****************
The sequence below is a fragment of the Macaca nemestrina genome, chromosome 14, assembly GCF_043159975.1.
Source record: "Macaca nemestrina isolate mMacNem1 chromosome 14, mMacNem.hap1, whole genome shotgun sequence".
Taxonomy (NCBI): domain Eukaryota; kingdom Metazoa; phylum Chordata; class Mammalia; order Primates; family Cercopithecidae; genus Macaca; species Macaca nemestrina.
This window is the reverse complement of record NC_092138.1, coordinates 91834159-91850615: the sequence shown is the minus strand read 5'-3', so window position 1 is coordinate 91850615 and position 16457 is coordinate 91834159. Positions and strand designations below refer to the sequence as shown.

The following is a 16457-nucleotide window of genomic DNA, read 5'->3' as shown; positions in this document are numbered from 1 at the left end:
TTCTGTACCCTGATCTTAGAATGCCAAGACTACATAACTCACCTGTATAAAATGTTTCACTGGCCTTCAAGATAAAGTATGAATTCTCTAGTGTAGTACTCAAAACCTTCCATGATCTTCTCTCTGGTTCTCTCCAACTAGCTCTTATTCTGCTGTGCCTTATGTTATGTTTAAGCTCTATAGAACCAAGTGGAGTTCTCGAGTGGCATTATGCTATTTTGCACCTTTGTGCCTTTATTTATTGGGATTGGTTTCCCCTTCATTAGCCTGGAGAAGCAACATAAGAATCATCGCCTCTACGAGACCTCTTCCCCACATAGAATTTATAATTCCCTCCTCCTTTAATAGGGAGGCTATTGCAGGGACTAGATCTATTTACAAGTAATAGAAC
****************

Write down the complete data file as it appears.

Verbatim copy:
The sequence below is a fragment of the Macaca nemestrina genome, chromosome 14, assembly GCF_043159975.1.
Source record: "Macaca nemestrina isolate mMacNem1 chromosome 14, mMacNem.hap1, whole genome shotgun sequence".
Taxonomy (NCBI): domain Eukaryota; kingdom Metazoa; phylum Chordata; class Mammalia; order Primates; family Cercopithecidae; genus Macaca; species Macaca nemestrina.
This window is the reverse complement of record NC_092138.1, coordinates 91834159-91850615: the sequence shown is the minus strand read 5'-3', so window position 1 is coordinate 91850615 and position 16457 is coordinate 91834159. Positions and strand designations below refer to the sequence as shown.

The following is a 16457-nucleotide window of genomic DNA, read 5'->3' as shown; positions in this document are numbered from 1 at the left end:
TTCTGTACCCTGATCTTAGAATGCCAAGACTACATAACTCACCTGTATAAAATGTTTCACTGGCCTTCAAGATAAAGTATGAATTCTCTAGTGTAGTACTCAAAACCTTCCATGATCTTCTCTCTGGTTCTCTCCAACTAGCTCTTATTCTGCTGTGCCTTATGTTATGTTTAAGCTCTATAGAACCAAGTGGAGTTCTCGAGTGGCATTATGCTATTTTGCACCTTTGTGCCTTTATTTATTGGGATTGGTTTCCCCTTCATTAGCCTGGAGAAGCAACATAAGAATCATCGCCTCTACGAGACCTCTTCCCCACATAGAATTTATAATTCCCTCCTCCTTTAATAGGGAGGCTATTGCAGGGACTAGATCTATTTACAAGTAATAGAAC